From Chilika, India's largest coastal lake, the echoes of poetry, the reflections of festive lamps, its ever-present turmoil and biodiverse bounty have come together to portray livelihoods and lives, half full and half empty. After a broad conceptual framework about fish, fishery and fishing livelihoods, this book has explicitly focussed on the lake's ecosystem in Odisha and sustainability in fishing communities. The voices of the fishers have lent credence to the socio-cultural belief systems, right of commons, and disputes over conservation at individual and community levels. The volatility over the common user rights is underscored by lack of protection to the locals, absence of guiding principles, and powerful usurpers. The disruption of livelihoods through insufficient economic support is underlined by the lack of viable, equitable and regulated credit structures in the region. Issues of mechanization, ecological hazards, adverse impact of climate change and environmental degradation are explained through their own bearing on bionomic and traditional livelihood disruptions, and in-situ footprints on common property resources. In the final countdown, the sustained coexistence of Chilika lake and its varied community is narrated through an integrated socio-economic lens that accommodates extant challenges into its field of vision.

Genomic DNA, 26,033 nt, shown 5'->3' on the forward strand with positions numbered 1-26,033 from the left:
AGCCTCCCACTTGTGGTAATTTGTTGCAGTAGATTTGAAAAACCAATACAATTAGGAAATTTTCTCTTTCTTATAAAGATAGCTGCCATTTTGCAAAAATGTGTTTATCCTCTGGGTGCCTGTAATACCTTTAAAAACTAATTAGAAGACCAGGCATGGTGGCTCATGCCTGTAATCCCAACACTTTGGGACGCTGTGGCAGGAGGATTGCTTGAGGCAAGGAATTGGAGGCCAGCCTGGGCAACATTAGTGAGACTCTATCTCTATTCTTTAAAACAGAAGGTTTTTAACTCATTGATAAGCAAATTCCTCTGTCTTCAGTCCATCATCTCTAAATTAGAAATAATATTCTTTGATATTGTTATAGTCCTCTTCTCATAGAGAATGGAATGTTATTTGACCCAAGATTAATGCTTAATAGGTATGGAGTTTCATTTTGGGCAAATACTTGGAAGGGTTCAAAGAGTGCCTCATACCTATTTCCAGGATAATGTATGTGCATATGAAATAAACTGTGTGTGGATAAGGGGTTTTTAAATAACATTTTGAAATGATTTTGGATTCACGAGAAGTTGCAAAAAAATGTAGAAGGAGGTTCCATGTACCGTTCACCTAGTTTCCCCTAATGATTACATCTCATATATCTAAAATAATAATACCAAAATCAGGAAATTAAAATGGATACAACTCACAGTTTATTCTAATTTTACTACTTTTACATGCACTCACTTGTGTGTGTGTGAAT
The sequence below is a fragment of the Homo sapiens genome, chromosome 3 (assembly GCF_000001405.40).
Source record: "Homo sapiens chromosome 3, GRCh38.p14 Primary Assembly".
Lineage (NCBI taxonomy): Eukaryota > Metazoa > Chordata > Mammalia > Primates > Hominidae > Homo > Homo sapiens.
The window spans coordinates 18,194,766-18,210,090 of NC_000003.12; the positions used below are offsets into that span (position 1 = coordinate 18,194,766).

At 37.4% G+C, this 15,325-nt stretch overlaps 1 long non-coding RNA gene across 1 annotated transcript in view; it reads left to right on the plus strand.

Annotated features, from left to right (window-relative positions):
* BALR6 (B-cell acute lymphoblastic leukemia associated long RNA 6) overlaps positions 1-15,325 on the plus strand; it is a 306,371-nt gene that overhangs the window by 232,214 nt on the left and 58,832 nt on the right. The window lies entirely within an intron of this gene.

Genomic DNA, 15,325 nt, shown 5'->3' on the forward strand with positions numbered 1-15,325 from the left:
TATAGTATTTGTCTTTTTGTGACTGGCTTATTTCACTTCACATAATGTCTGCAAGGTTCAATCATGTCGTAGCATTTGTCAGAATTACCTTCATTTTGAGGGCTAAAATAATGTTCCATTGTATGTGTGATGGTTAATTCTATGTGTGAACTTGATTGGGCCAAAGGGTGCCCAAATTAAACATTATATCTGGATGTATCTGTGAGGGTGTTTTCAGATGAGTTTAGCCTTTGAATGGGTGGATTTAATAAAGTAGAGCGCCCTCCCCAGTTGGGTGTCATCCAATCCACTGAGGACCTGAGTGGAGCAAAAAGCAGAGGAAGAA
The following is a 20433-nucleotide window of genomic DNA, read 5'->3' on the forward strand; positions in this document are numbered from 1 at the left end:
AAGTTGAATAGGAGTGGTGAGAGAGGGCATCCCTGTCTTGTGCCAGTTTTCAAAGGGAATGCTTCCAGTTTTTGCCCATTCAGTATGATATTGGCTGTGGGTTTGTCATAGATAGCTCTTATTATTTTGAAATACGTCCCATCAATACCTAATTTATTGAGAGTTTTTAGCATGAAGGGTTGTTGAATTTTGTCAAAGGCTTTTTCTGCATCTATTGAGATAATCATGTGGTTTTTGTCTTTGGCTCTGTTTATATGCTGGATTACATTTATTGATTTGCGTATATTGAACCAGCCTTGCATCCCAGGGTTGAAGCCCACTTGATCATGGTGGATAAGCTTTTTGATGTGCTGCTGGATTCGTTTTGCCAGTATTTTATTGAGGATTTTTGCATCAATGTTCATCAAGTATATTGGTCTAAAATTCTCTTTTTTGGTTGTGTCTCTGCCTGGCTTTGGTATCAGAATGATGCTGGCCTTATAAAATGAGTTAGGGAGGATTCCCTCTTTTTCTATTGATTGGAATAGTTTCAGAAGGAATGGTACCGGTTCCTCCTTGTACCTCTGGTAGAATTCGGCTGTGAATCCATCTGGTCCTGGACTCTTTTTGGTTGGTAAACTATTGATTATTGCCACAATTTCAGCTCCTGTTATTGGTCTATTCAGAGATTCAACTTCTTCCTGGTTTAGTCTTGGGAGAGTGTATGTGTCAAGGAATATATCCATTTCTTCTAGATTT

Soumen Ray is working as a Social Policy Specialist with UNICEF Odisha office. Born in Odisha India, he is no stranger to the regular cycle of hazards that impacts its coastal community. His deep-rooted livelihood concerns are born out of a wealth of personal interactions with the fishers of Chilika. Almost organically, his first book has grown out of their deep indigenous knowledge and understanding of fishery resources. Soumen's equity focused approach forms the core of his extensive writing on livelihoods, poverty and human development with an emphasis on evidence building and rights-based approach. The information of this document however expresses Soumen's personal views and opinions and does not necessarily represent UNICEF's position.